A healthy body temperature is maintained by the nervous system. As the body temperature increases, the body tries to maintain its normal temperature by transferring heat. Sweating and blood flow to the skin (thermoregulation) help us keep our bodies cool. A heat-related illness occurs when our bodies can no longer transfer enough heat to keep us cool.
A high body temperature (hyperthermia) can develop rapidly in extremely hot environments, such as when a child is left in a car in the summer heat. Hot temperatures can also build up in small spaces where the ventilation is poor, such as attics or boiler rooms. People working in these environments may quickly develop hyperthermia.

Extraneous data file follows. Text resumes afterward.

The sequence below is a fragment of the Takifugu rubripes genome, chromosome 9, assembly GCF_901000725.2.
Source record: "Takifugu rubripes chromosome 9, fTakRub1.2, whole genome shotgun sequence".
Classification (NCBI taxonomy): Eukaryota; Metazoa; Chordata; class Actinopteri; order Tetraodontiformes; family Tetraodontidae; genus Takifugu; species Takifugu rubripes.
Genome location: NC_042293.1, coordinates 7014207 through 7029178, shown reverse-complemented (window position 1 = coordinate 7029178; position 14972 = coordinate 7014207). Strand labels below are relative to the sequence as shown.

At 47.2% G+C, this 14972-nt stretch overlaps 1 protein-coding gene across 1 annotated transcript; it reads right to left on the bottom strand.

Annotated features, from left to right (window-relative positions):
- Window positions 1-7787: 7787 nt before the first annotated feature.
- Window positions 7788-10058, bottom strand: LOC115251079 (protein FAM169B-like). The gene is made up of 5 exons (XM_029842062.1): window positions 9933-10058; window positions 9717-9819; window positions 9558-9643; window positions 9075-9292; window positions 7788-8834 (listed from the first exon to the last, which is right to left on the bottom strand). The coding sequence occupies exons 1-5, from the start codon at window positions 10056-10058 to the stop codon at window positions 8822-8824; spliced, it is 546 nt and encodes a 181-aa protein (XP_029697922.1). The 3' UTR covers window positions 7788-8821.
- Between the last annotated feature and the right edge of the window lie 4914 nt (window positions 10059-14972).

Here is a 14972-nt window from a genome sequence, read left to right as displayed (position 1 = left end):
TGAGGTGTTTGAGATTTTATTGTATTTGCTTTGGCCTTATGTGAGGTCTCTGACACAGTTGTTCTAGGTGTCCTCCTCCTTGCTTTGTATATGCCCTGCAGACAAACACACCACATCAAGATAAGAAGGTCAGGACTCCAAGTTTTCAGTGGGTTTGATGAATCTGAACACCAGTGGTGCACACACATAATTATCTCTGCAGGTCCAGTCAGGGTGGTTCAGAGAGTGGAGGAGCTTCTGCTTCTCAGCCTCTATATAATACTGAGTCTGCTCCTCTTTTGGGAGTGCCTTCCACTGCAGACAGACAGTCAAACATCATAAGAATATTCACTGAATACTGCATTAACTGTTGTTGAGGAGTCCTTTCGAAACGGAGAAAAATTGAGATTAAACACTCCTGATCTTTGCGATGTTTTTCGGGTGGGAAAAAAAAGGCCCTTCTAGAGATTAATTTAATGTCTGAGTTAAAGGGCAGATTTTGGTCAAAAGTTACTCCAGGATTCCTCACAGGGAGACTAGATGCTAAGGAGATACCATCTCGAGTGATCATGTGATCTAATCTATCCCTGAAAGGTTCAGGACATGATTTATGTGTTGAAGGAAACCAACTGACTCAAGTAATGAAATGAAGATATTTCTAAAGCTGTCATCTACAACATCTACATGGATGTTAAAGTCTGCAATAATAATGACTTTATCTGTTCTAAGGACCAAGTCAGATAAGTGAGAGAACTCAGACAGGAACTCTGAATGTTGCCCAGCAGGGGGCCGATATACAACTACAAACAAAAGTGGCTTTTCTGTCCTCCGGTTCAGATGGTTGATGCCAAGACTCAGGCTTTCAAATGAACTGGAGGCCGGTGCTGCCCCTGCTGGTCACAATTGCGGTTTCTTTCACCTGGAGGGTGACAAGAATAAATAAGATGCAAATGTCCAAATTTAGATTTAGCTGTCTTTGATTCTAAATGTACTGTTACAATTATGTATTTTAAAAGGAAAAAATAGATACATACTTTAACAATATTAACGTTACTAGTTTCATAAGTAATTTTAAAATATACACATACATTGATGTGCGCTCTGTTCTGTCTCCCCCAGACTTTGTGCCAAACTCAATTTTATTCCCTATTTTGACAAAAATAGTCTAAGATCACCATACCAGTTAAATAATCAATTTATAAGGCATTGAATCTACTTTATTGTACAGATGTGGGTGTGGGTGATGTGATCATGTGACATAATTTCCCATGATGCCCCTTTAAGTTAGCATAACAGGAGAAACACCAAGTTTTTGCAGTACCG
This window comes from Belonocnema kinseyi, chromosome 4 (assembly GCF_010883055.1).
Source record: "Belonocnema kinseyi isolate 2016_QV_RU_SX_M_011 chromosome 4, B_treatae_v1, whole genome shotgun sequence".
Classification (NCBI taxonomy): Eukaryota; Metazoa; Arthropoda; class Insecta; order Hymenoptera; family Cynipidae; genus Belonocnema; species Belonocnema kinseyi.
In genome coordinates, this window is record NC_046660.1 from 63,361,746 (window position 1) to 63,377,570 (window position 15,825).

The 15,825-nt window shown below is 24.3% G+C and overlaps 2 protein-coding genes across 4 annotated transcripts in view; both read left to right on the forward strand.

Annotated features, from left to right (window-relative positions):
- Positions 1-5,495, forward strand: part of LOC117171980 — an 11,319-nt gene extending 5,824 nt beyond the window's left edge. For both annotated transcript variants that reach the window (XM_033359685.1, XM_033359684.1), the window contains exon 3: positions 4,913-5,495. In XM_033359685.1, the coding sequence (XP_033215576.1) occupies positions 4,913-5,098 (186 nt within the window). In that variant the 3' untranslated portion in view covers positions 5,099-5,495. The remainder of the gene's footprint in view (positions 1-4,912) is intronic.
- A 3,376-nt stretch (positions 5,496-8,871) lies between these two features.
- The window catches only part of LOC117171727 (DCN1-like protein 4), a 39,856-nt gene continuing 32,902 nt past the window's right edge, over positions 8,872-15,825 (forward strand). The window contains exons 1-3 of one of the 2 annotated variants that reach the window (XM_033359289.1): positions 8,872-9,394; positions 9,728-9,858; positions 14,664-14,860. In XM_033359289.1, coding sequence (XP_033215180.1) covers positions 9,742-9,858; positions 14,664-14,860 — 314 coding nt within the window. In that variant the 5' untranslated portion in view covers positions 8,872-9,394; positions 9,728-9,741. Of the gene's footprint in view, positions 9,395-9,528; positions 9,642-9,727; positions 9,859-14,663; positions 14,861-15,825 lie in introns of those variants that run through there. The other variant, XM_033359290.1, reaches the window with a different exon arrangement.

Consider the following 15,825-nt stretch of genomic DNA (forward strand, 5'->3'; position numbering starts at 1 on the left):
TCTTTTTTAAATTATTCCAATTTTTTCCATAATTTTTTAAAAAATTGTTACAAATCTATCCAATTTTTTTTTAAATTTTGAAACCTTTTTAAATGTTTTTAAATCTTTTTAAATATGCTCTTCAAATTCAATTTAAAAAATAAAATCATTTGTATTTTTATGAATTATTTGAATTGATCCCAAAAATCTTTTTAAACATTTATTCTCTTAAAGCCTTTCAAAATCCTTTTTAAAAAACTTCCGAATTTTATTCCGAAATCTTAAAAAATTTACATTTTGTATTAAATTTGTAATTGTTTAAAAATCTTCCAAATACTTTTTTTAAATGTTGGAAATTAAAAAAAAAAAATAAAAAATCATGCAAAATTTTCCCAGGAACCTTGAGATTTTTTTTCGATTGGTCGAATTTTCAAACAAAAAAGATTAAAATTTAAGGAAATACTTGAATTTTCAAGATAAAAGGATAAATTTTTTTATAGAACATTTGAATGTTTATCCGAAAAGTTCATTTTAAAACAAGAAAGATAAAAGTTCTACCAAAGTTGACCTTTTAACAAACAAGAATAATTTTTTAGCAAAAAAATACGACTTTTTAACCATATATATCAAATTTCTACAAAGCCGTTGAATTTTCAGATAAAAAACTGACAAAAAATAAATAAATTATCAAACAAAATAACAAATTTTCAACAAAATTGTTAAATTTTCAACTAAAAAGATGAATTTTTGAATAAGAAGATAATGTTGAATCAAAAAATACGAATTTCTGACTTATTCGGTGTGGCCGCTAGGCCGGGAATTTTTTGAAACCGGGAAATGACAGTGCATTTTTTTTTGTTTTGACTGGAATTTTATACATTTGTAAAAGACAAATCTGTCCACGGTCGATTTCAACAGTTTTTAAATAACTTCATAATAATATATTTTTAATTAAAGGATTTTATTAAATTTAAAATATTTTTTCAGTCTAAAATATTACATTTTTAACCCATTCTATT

High temperature caused by a fever is different from a high body temperature caused by a heat-related illness. A fever is the body's normal reaction to infection and other conditions, both minor and serious. Heat-related illnesses produce a high body temperature because the body cannot transfer heat effectively or because external heat gain is excessive.